The big cruiser SMS Mackensen belonged to the same class of ships, which should consist of a total of 4 battlecruisers. At the beginning of the First World War, the construction of the hitherto most powerful Imperial warships was begun, but none of the ships was completed.
Launching and design:
The design of the Mackensen class came from the experience of the ships of the Derfflinger class. Already these ships belonged to the fighting strongest imperial warships, the new ships should take however 35cm guns instead of the 30,5cm guns used so far. After the German navy line was announced that the British Navy had commissioned the HMS Hood Admiral-class warship, the already completed blueprints for the last 3 ships of the Mackensen class were revised and even planned with 38cm guns.
In addition to the larger dimensions of the ships, march turbines should be installed for the first time in order to save fuel during longer journeys and thus increase the range of action. The SMS Mackensen was the only ship in this class, which was commissioned even before the First World War, the other ships were laid only during the war on keel.
After a short time, the effects of the war were also on the construction of the ships. Due to the lack of shipyard workers, the construction dragged on from the beginning. In the course of the war, when resources were cut and more put into the submarine construction, the launch could not be carried out as originally planned in the spring of 1916, but only on April 17, 1917.
In the capitulation of the Empire, the work on the SMS Mackensen were far from complete. The ship was at normal construction speed around 14 months before completion. First, the ship was on the list of victorious powers, which should be delivered under the terms of the ceasefire and interned in Scapa Flow. However, the error could be found quickly and the Mackensen swapped for the SMS Baden, which should have been on the list.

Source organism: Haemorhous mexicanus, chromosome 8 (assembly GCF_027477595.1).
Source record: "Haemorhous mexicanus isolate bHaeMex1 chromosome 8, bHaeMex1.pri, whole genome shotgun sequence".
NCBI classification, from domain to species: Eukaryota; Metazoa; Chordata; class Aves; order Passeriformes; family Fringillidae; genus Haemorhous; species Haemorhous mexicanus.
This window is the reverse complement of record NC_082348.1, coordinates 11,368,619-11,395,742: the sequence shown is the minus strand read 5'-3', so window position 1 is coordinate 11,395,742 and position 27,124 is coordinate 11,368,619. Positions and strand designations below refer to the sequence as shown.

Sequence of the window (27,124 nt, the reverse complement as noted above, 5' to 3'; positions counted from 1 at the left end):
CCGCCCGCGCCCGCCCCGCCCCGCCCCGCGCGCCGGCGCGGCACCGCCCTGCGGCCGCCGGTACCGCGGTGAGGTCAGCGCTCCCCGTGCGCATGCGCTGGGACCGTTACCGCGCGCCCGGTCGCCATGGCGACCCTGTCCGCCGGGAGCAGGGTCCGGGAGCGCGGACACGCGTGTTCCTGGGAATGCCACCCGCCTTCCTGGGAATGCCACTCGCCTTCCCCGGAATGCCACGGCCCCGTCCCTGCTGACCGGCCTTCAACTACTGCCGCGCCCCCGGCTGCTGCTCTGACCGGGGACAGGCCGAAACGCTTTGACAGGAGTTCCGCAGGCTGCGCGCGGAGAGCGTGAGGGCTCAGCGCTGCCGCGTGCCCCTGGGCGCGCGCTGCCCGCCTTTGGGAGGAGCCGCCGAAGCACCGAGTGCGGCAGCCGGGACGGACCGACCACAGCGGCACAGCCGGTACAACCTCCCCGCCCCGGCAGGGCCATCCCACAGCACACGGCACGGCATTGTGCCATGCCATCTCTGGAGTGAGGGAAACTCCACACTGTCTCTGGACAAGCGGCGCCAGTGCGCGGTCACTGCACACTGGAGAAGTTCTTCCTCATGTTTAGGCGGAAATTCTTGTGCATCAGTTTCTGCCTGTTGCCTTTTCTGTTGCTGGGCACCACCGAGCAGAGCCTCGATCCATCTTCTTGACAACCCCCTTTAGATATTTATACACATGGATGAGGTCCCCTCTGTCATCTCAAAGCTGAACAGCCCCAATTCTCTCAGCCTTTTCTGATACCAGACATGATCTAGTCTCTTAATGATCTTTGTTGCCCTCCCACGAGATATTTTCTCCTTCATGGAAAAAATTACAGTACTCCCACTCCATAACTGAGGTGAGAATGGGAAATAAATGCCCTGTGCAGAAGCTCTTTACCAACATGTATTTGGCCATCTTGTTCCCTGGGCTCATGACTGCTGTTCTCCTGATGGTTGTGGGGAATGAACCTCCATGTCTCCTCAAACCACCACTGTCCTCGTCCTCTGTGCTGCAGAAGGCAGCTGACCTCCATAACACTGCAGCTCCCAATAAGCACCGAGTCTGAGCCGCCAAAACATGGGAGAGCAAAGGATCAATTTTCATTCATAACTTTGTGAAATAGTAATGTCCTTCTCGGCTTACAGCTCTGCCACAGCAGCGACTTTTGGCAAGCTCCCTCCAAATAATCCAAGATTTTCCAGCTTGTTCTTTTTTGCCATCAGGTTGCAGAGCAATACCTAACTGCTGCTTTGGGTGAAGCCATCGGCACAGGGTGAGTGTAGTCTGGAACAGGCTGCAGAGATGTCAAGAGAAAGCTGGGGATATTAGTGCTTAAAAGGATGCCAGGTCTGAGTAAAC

Since, according to the provisions of the Versailles Treaty, Germany could not build warships over 10,000 British tons, the work on the ship could not be resumed. It was therefore deleted on November 17, 1919 from the list of warships, sold in 1921 and scrapped from 1923 to 1924.
Blohm & Voss, Hamburg
ca. 66.000.000 Mark
April 17th, 1917
Scrapped from 1923 to 1924
Max. 9,3 meters
Max. 35.300 Tons
32 Marine Boiler
90.000 PS (66.195 kW)
28,0 kn (52 km/h)
8 × 35 cm L / 45 Rapid Fire Gun (720 rounds)
12 × 15 cm L / 45 Rapid Fire Gun (2.240 rounds)
8 × 8,8 cm L / 45 Anti-aircraft guns (3.600 rounds)
5 torpedo tubes ∅ 60 cm (4 in the sides, 1 in the bow, under water, 20 shots)
Belt: 30-300 mm
You can find the right literature here:
German Battleships 1914–18 (1): Deutschland, Nassau and Helgoland classes (New Vanguard)
Supported by official documents, personal accounts, official drawings and specially commissioned artwork, this volume is an enlightening history of the Deutschland to Osfriesland classes. Detailing the last of the pre-dreadnaught battleship classes, this book goes on to explain the revolutionary developments that took place within the German Imperial Navy as they readied themselves for war. This included creating vessels with vast increases in size and armament. This account of design and technology is supplemented by individual ship histories detailing combat experience complete with first-hand accounts. The specially commissioned artwork also brings this history to life with recreations of the battleship Pommern fighting at Jutland and ships of the Osfriesland class destroying HMS Black Prince in a dramatic night-time engagement.